•Lint-Free Paper Towels (not included in tool kit) for cleaning glass surface and absorption of excess mounting solution.
•Mild baby shampoo (not included in tool kit) for mixture with water for mounting solution.

--------------------------------------------------------------------------------

Prepare Mounting Solution

1.Mix 4 drops baby shampoo into 16 ounces of water. 
Tip: If the water in your area is hard, you may want to use distilled water. Note: The use of baby shampoo serves two purposes. It acts as a lubricant when positioning film during installation and it prevents the film from sticking to itself.

2.Pour solution into a spray bottle for ease of use during installation.
Note: The mounting solution will be used for several purposes during film installation: cleaning and preparation of glass; wetting adhesive for ease of positioning, cleaning of film surface during and after installation.


--------------------------------------------------------------------------------

Glass Preparation

1.Glass must be perfectly clean. Remove any tape, stickers, paint or stain using a single-edge razor blade. Tip: Wetting the glass with the mounting solution will reduce the chance of scratching the surface during the scraping process. Use a fresh blade for each job or be sure to check blade for imperfections which may cause scratching.

2.Once glass has been cleaned of debris, use the razor blade to go over glass one more time to remove any leftover residue.

3.Spray glass once more and squeegee it dry using the Rubber Squeegee (B), then wipe edges dry with lint-free paper towels.


--------------------------------------------------------------------------------

Film Preparation and Installation

1.Measure height and width of glass surface, keeping in mind the roll width of the pattern you’re working with. It may be necessary to splice together two or more pieces of film in order to cover your surface.

2.Carefully remove required film from kit. If using roll film, use a knife and trim guide to cut. Tip: We allow approximately 1” extra material on each side of the film when cutting.

3.Remove protective liner from back side of film. Begin in one corner and peel away to expose adhesive. Tip: If you have difficulty doing this, take two pieces of clear adhesive tape, apply to one corner of each side of film and peel apart.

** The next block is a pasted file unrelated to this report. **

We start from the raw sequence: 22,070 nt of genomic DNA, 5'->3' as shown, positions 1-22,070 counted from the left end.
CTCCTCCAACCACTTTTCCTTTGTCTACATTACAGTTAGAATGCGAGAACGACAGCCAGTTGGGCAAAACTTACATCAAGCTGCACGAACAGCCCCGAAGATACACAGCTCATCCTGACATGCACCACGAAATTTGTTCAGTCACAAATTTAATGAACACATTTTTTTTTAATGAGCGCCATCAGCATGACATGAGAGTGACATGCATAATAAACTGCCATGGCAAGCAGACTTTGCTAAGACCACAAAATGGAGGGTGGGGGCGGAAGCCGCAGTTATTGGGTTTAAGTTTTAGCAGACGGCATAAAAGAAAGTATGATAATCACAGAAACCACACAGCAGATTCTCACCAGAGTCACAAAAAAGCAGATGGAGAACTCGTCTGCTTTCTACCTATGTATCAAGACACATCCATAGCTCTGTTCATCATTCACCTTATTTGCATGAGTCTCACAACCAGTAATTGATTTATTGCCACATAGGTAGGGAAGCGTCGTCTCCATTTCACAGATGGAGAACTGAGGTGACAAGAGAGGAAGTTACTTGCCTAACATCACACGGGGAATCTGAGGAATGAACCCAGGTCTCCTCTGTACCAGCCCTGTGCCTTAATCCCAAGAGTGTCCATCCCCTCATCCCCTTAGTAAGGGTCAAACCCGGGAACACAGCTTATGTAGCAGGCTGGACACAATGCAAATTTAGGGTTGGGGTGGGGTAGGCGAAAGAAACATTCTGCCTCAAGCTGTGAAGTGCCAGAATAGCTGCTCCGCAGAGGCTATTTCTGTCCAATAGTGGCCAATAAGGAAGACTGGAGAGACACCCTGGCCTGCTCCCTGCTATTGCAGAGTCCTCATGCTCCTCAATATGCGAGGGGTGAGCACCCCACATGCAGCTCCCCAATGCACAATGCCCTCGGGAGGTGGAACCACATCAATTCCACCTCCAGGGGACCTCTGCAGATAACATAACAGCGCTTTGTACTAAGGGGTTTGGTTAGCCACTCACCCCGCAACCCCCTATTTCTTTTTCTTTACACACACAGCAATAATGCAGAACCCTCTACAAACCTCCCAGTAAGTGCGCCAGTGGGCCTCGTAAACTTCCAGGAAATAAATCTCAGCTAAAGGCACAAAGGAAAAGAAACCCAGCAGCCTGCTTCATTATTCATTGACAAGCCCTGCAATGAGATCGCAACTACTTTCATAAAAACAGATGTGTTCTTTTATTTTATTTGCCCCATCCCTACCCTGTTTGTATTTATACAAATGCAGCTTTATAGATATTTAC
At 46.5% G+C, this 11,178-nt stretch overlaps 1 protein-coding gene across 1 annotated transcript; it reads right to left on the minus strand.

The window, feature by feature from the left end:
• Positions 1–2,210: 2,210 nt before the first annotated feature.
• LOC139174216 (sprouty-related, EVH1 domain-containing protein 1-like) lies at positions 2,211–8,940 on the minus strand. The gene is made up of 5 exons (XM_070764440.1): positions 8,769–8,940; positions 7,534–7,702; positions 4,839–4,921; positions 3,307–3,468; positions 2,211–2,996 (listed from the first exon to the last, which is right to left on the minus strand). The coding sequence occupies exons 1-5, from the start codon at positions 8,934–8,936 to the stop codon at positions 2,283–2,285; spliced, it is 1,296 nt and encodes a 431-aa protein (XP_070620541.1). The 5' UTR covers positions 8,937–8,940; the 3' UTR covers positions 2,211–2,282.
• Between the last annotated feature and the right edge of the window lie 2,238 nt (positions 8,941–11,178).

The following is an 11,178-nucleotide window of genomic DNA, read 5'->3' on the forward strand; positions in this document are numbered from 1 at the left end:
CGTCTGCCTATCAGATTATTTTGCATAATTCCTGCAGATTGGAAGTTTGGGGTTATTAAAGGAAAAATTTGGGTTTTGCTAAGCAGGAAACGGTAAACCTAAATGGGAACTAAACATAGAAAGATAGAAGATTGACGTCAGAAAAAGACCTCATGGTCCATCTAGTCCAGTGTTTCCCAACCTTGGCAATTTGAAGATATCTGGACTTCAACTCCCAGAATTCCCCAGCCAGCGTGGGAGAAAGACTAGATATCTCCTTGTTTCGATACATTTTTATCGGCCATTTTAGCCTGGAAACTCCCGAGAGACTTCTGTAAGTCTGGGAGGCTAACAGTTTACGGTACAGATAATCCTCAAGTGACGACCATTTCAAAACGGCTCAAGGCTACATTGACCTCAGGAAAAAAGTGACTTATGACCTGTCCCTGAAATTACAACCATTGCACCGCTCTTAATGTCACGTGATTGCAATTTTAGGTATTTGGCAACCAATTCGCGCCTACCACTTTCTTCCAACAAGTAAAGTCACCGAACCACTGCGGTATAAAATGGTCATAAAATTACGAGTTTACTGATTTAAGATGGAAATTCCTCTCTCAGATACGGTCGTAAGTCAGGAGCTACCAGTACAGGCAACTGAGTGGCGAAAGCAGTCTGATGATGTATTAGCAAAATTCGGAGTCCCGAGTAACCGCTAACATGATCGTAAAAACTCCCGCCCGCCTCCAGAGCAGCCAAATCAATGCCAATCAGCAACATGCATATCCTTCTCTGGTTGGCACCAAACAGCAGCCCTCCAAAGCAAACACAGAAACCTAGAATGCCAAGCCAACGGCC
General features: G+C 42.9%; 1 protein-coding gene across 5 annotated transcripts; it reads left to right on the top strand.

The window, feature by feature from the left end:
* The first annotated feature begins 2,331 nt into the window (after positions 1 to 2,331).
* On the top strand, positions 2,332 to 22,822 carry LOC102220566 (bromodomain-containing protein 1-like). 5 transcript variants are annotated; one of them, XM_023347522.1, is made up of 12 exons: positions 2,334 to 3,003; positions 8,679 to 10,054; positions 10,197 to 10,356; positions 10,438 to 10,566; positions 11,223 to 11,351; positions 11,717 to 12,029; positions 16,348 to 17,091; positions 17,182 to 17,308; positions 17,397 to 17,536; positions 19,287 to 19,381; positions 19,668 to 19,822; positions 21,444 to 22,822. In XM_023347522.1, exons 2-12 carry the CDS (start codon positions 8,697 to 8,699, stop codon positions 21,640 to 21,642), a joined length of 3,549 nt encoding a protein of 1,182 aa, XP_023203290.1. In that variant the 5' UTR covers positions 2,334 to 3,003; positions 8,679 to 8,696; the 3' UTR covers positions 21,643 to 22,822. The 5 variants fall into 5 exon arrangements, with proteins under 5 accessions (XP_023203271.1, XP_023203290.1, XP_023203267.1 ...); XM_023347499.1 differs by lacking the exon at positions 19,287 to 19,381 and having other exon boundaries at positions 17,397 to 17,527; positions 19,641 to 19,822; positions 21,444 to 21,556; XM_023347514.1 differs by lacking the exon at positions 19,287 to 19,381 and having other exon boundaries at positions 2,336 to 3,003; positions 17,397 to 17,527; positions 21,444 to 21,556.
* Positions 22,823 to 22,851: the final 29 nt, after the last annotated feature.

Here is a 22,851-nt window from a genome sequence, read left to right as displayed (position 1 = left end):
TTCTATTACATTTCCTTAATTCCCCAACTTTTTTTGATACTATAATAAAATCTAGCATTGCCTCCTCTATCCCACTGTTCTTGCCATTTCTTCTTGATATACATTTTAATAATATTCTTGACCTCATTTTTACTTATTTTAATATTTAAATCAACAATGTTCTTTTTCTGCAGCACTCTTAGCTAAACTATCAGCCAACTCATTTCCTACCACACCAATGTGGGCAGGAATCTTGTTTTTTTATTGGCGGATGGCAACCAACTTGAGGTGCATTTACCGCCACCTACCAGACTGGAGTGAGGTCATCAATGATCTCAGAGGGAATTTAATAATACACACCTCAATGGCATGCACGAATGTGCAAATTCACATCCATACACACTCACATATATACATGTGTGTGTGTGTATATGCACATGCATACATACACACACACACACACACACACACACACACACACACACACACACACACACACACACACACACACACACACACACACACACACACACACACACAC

4.Thoroughly saturate the adhesive by spraying with mounting solution. This process will allow for easy positioning of film onto your surface. If any area of adhesive is left dry, it will “grab” onto the surface and cause difficulty when positioning. Avoid this by misting the surface of the glass with mounting solution.

5.Carefully place film onto surface (adhesive side to glass surface) and position as desired.

6.Once you are satisfied with the film position, you will begin to squeegee out the excess solution. For this first squeegee process, begin by spraying the film surface with mounting solution. Using moderate pressure, take the rubber squeegee and work from the center out to the edges of the film.

7.Using the trim guide and knife, trim excess film from edges of surface. Tip: It is best to cut in one continuous movement, using the trim guide to keep film firmly in place.

8.Spray film surface again with mounting solution. You will now begin the second squeegee process using the rubber squeegee. All remaining solution must be pushed out from behind the film. You will need to apply more pressure during this step. Tip: For this squeegee process, you may use a rubber squeegee and we recommend you catch excess solution from edges with a paper towel. This will prevent the solution from seeping back under the film. Another option is to wrap your trim guide hard card with a paper towel and use it as a squeegee. PLEASE NOTE: Should you feel your tool begin to drag on the surface, lightly mist it with mounting solution.

9.If any bubbles are not removed after step 8, it may be 
necessary to squeegee again. Always lubricate the top 
side of the film with the mounting solution before applying 
the squeegee


0 Replies
 
Miller
 
  1  
Reply Wed 30 Mar, 2011 09:54 am
Quote:
It may be necessary to splice together two or more pieces of film in order to cover your surface.


I was thinking of doing this for the large windows. But I could end up with a big mess.
Dish washing solution can be used in place of the baby shampoo.
0 Replies
 
thack45
 
  1  
Reply Wed 30 Mar, 2011 02:09 pm
@Miller,
Miller wrote:
How long will the tint sheet be in decent condition once I apply it?
Anywhere between two and maybe fifteen years - but probably more like five and ten, depending on the amount of sun exposure and film quality. I wouldn't recommend windex for claening as some films have been known to fade or "purple" more quickly from the amonia.
roger
 
  1  
Reply Wed 30 Mar, 2011 03:05 pm
@thack45,
Just for reference, I had my auto glass tinted when it was bought in 2003. Seven years later it is exactly like new. This was California Gold, but I suspect the installation is as important as the film. Anyhow, this is high desert in New Mexico, with lots of good sunshine.
Miller
 
  1  
Reply Fri 1 Apr, 2011 06:47 am
@thack45,
The wait time for the tint sheets to arrive is 2-3 weeks. I'm glad I decided to order them early.

By the way, did you ever see the instructions for tint removal, that require a large garbage bag be placed over the window?
Miller
 
  1  
Reply Fri 1 Apr, 2011 06:48 am
@roger,
roger wrote:

Just for reference, I had my auto glass tinted when it was bought in 2003. Seven years later it is exactly like new. This was California Gold, but I suspect the installation is as important as the film. Anyhow, this is high desert in New Mexico, with lots of good sunshine.


What does the term "Gold" mean in the description of the product?
thack45
 
  1  
Reply Fri 1 Apr, 2011 12:53 pm
@Miller,
California gold is a tint shop in NM.
0 Replies
 
thack45
 
  1  
Reply Fri 1 Apr, 2011 12:57 pm
@Miller,
Miller wrote:

By the way, did you ever see the instructions for tint removal, that require a large garbage bag be placed over the window?
Yeah. This is known as "sweating".
0 Replies